You raise some interesting points. I didn’t talk about it here, but there is a range of instructional design jobs. Cammy Bean wrote a good post about ID as a spectrum that I think you would find of interest.

    Personally, I don’t think I’ve ever read a job description for an ID position that specified that it was focused on analysis and evaluation. It may be that those are out there, of course, just not where I was looking. I think in the past many IDs have focused mostly on the analysis and design while letting courseware developers do the development and implementation. That still happens in the big e-learning vendors, but I don’t see it as much in smaller organizations.

    In small and medium-sized organizations, it’s more likely that you do everything. Many people seem to be one-person training departments, including some who do stand-up training in addition to all the ADDIE instructional design.

    Wendy Wickham in a comment summed it up very well: “more skills = more opportunities.” Even if you find that your passion really lies with analysis and evaluation, getting experience with design and development makes you much more employable. You have this time at IU–take advantage of trying out everything you can. Get exposed to everything and hopefully you’ll have plenty of opportunities when you leave. The IU program seems really good, so I’m sure you will have a head start on the competition.

    Good luck!

  8. I found your blog, very interesting. I am a specialist ICT teacher who is looking to branch out into a change, I think you may have given me the answer, as this is what I have already been doing within the school environment.

    Thank for all your information

  9. Very interesting blog. I left teaching to go into design work and find that it was one of the best decisions I ever made. Both financially and stress wise, I am much better off.

    One thing I will say is that many new IDs focus on the technology, which is definitely necessary. However, one of the most overlook skill sets is a high level grasp of professional English. I see this as one of the most neglected aspects of ID training programs and of everyday IDs. My advice to new IDs: study your English.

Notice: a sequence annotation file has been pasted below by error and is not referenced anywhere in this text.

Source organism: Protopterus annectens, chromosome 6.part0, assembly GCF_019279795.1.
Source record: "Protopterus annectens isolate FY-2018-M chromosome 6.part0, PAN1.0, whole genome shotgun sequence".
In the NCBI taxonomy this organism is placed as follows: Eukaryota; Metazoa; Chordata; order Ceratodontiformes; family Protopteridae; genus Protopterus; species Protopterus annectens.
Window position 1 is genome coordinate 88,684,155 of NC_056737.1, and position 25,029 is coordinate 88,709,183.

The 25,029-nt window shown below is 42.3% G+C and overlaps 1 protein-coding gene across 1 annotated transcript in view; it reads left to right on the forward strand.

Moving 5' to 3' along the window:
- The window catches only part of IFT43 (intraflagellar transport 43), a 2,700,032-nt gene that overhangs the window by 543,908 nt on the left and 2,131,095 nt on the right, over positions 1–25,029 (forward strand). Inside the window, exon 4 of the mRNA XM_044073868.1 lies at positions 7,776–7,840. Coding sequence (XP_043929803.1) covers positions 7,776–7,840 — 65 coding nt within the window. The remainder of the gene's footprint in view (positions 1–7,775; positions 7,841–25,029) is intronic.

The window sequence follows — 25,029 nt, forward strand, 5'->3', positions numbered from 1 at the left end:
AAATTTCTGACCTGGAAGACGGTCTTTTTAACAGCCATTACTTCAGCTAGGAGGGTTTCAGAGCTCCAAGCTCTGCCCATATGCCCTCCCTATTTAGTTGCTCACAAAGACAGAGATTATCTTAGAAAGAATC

One other thing I’d add is that a good number of IDs work for the military or military contractors. If would-be IDs have a clean background, they should consider looking into this area. There are many opportunities, assuming you qualify for a government security clearance.

  10. Very good site. I like it. I am currently getting a graduate level certificate in ID while working on a Master’s in Education with specilization in T&D. Another option for people looking to get into ID is with the government. There are numerous ID jobs (they call them Instructional Systems Specialists) working for the Air Force, Army, and Navy. Note: I’m talking about civilian government jobs.

  11. Thank you so much for such an informative post! I’ve always loved designing curriculum, and over the last few years have especially enjoyed using new technology to do so.

    I’ve been wondering if this could be a new field for me, but did’t know what it was called. So it’s exciting to see that all of the skills I’ve used over the years, can be turned into a new career. I’m especially happy that the exact same skills I use to customize curriculum for special needs students can be transferred to here.

    Thanks again!

    BTW- I actually found your site through LinkedIn.

  12. Hi Christy, you made my decicsion to get into ID easy, I have been a tech writer, corporate marketing tech support (html, other tools) and trainer, elearning manager (moodle), captivate, snagit, dreamweaver, made lot of prototypes, but was not aware that all that I do is basically you call them Instructional desingner and not merely a tech writer, thank u soooo much, it was so clear, great blog!!!

  13. Hi, I am an Irish citizen hoping to pursue a Master’s in Instructional design in the UK. I cannot find any courses under that title. There are however many under Teaching and learning with ICT, learning technologies. Could you tell me which would be the best to pursue if I wanted to start a career in ID.

    1. I’m not familiar with any of the degree programs in the UK. Open University is the one I hear most often mentioned there. University of Hull is another one. I’m afraid I don’t know anything about them other than their names though.